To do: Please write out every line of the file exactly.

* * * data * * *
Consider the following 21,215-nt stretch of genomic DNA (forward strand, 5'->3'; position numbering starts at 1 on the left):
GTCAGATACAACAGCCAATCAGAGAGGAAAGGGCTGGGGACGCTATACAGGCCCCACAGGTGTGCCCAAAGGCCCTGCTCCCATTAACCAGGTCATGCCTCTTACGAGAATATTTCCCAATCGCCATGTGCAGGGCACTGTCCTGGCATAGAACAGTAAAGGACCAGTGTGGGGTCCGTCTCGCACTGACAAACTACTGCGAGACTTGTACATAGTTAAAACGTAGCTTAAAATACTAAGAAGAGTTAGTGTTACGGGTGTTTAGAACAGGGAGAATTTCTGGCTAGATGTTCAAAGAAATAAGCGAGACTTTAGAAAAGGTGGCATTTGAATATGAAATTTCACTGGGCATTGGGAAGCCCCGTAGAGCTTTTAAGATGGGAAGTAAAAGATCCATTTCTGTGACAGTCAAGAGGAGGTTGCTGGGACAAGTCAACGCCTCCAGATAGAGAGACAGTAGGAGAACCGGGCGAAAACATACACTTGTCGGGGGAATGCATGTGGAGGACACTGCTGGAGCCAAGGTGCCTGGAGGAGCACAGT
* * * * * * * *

Consider the following 21,215-nt stretch of genomic DNA (forward strand, 5'->3'; position numbering starts at 1 on the left):
GTCAGATACAACAGCCAATCAGAGAGGAAAGGGCTGGGGACGCTATACAGGCCCCACAGGTGTGCCCAAAGGCCCTGCTCCCATTAACCAGGTCATGCCTCTTACGAGAATATTTCCCAATCGCCATGTGCAGGGCACTGTCCTGGCATAGAACAGTAAAGGACCAGTGTGGGGTCCGTCTCGCACTGACAAACTACTGCGAGACTTGTACATAGTTAAAACGTAGCTTAAAATACTAAGAAGAGTTAGTGTTACGGGTGTTTAGAACAGGGAGAATTTCTGGCTAGATGTTCAAAGAAATAAGCGAGACTTTAGAAAAGGTGGCATTTGAATATGAAATTTCACTGGGCATTGGGAAGCCCCGTAGAGCTTTTAAGATGGGAAGTAAAAGATCCATTTCTGTGACAGTCAAGAGGAGGTTGCTGGGACAAGTCAACGCCTCCAGATAGAGAGACAGTAGGAGAACCGGGCGAAAACATACACTTGTCGGGGGAATGCATGTGGAGGACACTGCTGGAGCCAAGGTGCCTGGAGGAGCACAGT